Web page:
Lloyds List – Monday 23 June 2008
IT’S THE way of the world. You are a captain of industry, richly rewarded with a vast package of shares and a mind-boggling salary, accompanied by colossal annual bonuses and other financial accoutrements which your board of directors has been persuaded is necessary to prevent the ‘world-class’ manager you are going off and accepting something equally juicy.
Well, in this risk taking world of corporate excitement, you are forced to go against your better judgement and take a risk.
It turns out that you have made a colossal cock-up, which costs the company millions in terms of reputation and share value.
So you are forced to depart, but fortunately with a massive financial cushion of cash and unimpaired pension rights, while your current enormous bonus is available to gild the lily and ice the cake. It’s a hard old life.
You are the captain of a ro-ro ferry, coming into a tight port with difficult wind conditions. In your risk taking world of operational excitement risks are what you are paid to take, but on this occasion you miscalculate the strength of the wind and you make what is called in the profession a “hard landing”, holing the ship and damaging the ramp.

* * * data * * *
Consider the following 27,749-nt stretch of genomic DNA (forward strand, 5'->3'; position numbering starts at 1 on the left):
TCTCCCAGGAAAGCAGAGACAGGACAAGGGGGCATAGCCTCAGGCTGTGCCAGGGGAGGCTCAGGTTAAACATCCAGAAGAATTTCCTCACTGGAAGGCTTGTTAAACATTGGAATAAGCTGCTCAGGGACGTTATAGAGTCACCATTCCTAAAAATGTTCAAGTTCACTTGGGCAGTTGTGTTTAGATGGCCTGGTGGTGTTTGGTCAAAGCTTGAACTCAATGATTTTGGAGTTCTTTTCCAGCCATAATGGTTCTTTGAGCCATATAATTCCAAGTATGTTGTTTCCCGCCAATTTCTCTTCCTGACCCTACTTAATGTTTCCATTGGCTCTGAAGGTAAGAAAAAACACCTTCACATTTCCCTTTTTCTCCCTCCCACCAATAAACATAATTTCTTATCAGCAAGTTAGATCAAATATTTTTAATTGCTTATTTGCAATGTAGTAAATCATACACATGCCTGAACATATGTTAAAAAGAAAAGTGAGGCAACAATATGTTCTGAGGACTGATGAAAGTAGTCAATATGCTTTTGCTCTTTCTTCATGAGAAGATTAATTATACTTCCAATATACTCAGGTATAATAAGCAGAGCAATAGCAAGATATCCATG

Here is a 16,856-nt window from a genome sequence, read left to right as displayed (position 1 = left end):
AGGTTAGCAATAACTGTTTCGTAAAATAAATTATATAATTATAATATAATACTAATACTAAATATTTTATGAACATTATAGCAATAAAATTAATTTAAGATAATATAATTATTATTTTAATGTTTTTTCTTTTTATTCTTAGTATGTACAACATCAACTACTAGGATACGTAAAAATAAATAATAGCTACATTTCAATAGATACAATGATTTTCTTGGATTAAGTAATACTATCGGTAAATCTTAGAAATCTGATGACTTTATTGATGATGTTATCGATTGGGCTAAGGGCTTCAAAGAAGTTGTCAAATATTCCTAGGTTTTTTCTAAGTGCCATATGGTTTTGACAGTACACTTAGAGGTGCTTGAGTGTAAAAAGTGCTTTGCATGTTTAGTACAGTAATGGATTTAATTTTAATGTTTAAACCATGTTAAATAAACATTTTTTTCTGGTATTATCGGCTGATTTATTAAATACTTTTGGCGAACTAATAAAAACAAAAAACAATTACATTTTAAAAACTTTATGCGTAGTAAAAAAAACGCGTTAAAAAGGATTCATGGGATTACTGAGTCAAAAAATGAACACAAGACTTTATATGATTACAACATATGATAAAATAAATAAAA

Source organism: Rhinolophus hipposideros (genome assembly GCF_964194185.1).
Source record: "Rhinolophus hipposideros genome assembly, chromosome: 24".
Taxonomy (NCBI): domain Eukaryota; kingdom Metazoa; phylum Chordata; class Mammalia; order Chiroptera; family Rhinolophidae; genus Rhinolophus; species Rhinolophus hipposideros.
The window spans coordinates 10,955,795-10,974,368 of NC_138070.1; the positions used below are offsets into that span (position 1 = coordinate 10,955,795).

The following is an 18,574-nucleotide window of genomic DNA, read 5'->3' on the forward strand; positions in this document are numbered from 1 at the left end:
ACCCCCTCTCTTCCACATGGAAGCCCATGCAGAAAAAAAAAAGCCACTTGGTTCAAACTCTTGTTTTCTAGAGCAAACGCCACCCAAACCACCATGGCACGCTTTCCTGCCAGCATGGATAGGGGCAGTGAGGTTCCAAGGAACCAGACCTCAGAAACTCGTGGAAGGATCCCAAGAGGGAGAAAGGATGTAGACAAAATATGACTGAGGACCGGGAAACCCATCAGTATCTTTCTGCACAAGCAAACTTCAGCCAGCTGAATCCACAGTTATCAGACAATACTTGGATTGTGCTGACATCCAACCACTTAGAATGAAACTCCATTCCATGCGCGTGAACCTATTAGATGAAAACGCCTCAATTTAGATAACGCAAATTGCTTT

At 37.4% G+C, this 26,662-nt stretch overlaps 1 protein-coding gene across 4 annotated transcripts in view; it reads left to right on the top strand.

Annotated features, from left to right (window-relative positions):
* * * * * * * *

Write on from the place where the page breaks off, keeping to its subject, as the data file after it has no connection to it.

The company is generous enough not to fire you, but busts you back to second mate after a suspension while the accident is investigated, your salary plummeting from $86,000 per annum to $63,000.
I suppose you might consider yourself lucky not to be prosecuted for criminal damage, or worse, if one of your passengers had tumbled down the stairs It’s a hard old life.
Increasingly, the world is being divided into those who we believe to be risk takers, but are tremendously insulated against the consequences of any risk, and those who, because of their profession, take real risks every day of the week, and are punished severely if they ever make a mistake.
And one of the problems is that among the former category, and indeed among those who really do not take any risks whatever, there are those calling for higher penalties and more rigorous prosecution under criminal law of those in the latter category, whose jobs entail the risk of a mistake or a miscalculation.
Curiously, the sort of financial insulation enjoyed by captains of industry does not appear to be available for captains of ships. It’s a hard old life.